Over the past two decades, schools across the country have joined a national movement to integrate digital and face-to-face personalized learning — also known as blended instruction–into their curriculums. At the Highlander Institute in Rhode Island, we help schools and districts make these transformations and provide learners with the support they need to thrive in today’s economy. However, we noticed that the state did not have enough districts ready to tackle this work, and there were not enough of us on staff to support them should they suddenly become interested in pushing their classrooms to become more student-centered.
We found a solution to this problem through the Fuse RI fellowship program, which we first conceived in the spring of 2013.
We looked at the assets we had before us and realized that our greatest strength was our grassroots teacher base that was driving this work in isolated classrooms across the state. These teachers had already shown strong interest in convening and collaborating with peers during the free events that we had been hosting, like EdUnderground, EdtechRI Meetups, and EdCampRI. As a team we could point to about 30 K-12 teachers, who we knew were ready for a challenge and wanted to push the state farther and faster as our first group of Fuse RI Fellows.
By design, we decided to take Fellows out of their home districts, partner them with a Fellow from a different home district, and then put both Fellows, as a team, into a third district or charter to support the adoption of blended and personalized learning models.
Although superintendents expressed concerns over offering up their best to this experimental fellowship, we insisted that this movement of information and the fresh perspectives on blended learning had amazing potential to transform education in Rhode Island for the better. As you’ll see below, we’re thankful that we stuck to our guns.
Cross-District Movement of Information
As we wrap up year two of our first cohort of Fuse Fellows (24) and Fuse Districts (12) we’re noticing a spike in cross-district knowledge sharing around blended and personalized learning that was absent in our tiny state just a few years ago. Simple things like privacy policies or 1:1 roll-out documentation are now being housed in centralized locations for all Fuse districts and Fellows to access, but even more exciting is the cross-district face to face information sharing.
Assistant superintendents from one district present to administration teams and Professional Learning Communities in other districts about the work they’re doing. Fuse Fellows reference vision statements and blended learning walkthrough tools that were developed with the program’s original districts during their meetings with newer districts to the program so that no one has to start this work from scratch. The collaboration happens both asynchronously through the creation and centralized housing of resources and in person through phone calls, presentations, and Google Hangouts. It’s exciting to see that the spread of information has led to further interest in collaboration amongst district leaders, which allows us to tackle topics like Open Education Resources (OER), content interoperability, and professional development as a statewide collaborative group.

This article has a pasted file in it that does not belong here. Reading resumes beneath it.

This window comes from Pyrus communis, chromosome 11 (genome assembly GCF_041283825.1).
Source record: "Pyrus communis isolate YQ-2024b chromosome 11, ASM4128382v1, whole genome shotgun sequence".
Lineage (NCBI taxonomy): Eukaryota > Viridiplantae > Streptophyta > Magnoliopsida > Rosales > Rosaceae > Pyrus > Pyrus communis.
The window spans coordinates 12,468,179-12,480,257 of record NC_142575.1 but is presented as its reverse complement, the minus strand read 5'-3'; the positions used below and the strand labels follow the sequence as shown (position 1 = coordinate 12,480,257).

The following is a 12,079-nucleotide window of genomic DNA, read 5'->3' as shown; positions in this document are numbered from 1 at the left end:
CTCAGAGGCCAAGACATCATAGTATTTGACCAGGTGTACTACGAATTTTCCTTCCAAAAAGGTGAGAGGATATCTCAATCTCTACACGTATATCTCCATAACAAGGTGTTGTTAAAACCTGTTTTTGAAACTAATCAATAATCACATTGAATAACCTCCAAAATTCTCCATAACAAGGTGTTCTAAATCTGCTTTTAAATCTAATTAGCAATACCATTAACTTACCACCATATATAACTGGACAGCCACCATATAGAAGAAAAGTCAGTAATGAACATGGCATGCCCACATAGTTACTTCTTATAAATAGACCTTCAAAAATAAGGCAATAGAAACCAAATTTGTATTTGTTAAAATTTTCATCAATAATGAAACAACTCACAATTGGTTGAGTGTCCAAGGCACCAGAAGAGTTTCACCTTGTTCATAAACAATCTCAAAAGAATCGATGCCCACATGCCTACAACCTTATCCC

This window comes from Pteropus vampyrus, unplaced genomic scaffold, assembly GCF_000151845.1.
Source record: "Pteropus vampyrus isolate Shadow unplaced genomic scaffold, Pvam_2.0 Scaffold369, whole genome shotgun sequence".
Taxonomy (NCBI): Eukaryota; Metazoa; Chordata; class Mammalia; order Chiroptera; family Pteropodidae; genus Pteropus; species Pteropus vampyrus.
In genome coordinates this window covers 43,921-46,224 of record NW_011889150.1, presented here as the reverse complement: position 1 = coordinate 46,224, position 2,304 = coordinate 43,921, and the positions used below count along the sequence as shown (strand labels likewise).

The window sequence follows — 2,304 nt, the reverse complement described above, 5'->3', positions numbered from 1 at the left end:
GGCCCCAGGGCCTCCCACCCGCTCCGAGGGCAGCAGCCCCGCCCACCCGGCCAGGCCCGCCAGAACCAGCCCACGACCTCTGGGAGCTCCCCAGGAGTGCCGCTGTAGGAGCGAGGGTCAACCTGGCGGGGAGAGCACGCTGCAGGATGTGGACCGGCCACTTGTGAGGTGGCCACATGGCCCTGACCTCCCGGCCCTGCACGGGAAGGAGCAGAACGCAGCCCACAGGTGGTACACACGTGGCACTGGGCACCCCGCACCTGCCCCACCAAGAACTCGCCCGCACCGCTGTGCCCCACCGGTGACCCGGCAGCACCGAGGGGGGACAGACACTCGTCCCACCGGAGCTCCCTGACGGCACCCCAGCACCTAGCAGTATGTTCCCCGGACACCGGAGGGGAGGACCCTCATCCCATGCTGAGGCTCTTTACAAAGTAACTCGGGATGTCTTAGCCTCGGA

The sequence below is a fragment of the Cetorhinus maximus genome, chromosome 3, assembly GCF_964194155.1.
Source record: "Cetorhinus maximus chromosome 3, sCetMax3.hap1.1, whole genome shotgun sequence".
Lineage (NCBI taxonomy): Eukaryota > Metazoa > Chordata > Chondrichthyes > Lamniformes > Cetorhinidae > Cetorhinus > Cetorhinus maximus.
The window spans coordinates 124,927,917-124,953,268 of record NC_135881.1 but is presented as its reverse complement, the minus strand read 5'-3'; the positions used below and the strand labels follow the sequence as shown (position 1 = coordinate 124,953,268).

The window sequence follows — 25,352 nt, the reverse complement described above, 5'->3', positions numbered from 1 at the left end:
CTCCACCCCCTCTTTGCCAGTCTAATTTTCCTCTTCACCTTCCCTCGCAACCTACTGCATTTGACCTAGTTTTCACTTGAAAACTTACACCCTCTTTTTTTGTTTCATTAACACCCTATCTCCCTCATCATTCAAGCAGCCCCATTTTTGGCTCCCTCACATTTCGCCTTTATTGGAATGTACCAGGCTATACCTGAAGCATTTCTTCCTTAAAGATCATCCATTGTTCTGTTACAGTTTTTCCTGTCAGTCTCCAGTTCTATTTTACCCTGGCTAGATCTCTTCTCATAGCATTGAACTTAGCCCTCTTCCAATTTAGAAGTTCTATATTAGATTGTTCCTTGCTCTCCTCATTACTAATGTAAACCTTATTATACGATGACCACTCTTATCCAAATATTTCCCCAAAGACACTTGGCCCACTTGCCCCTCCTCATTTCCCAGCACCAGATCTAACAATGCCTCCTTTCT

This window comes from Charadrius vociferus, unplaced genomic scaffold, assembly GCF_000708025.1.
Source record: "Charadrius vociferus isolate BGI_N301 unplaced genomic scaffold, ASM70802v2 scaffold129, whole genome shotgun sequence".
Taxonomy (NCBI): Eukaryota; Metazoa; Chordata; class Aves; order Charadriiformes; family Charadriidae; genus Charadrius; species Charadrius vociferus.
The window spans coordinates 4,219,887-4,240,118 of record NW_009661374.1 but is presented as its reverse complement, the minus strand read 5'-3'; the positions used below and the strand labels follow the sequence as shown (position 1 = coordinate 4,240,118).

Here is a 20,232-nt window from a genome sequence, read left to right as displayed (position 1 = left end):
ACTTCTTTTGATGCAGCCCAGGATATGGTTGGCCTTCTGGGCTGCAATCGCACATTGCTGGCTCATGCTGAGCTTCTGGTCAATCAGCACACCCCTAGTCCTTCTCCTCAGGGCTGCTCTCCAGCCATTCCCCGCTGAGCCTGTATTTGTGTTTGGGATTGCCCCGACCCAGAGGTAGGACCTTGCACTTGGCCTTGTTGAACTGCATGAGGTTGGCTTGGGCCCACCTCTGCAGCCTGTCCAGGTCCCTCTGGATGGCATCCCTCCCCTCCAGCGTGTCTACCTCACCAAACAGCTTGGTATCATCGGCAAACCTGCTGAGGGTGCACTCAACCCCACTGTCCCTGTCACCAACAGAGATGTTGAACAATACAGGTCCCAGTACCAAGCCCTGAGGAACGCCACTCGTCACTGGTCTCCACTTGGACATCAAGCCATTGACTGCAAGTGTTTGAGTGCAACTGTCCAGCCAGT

Blended and Personalized Classroom Visits
The Fuse RI program is designed to support districts as they make the complex shift from teacher-centered models to personalized learning schools and classrooms. Fellows work to support district teams as they move through our district development framework, but oftentimes this shift is too existential. District leaders, principals and classroom teachers need to see this work in action to fully comprehend the vision and scope before planning iterative first steps. Highlander Institute has found cross-district model classroom visits to be the single greatest catalyst for taking a district team from stuck to excited in a very short amount of time.
By leveraging the Fuse Fellows as the connective tissue and guides for these classroom visits, Fuse RI has moved more than 200 educators through more than 15 different classrooms across the state of Rhode Island just this year. In one example, two Fuse fellows facilitated school visits with a team of eight district administrators and teachers from Central Falls, Rhode Island. This group visited an urban elementary school in Providence, a suburban district middle school in West Warwick, and a rural district middle school in the Foster-Glocester school district — all in one day. The goal was to see best practices in blended learning across districts, but these visits also sparked a blended learning cohort in Central Falls that is now designing and creating its own blended classrooms with six of the teachers that attended these visits. As a result of our Fuse fellows, Central Falls will now have its own model classrooms that other districts can visit in years to come.
There is no denying that the shift from traditional practice to personalized practice is difficult, and only a small number of districts, schools and classrooms across the state and country are doing this work in a sustainable and successful way. However, it’s reassuring to know that in Rhode Island we’re building a solid foundation of expertise and collaboration around this work so that as the systems get more flexible, the products get more powerful, and the stakeholders become more knowledgeable and invested – we will be ready to soar.
Shawn Rubin is the Director of Blended Learning at the Highlander Institute in Rhode Island and a member of the Nellie Mae Education Foundation Speakers Bureau. You can follow him on Twitter @shawncrubin.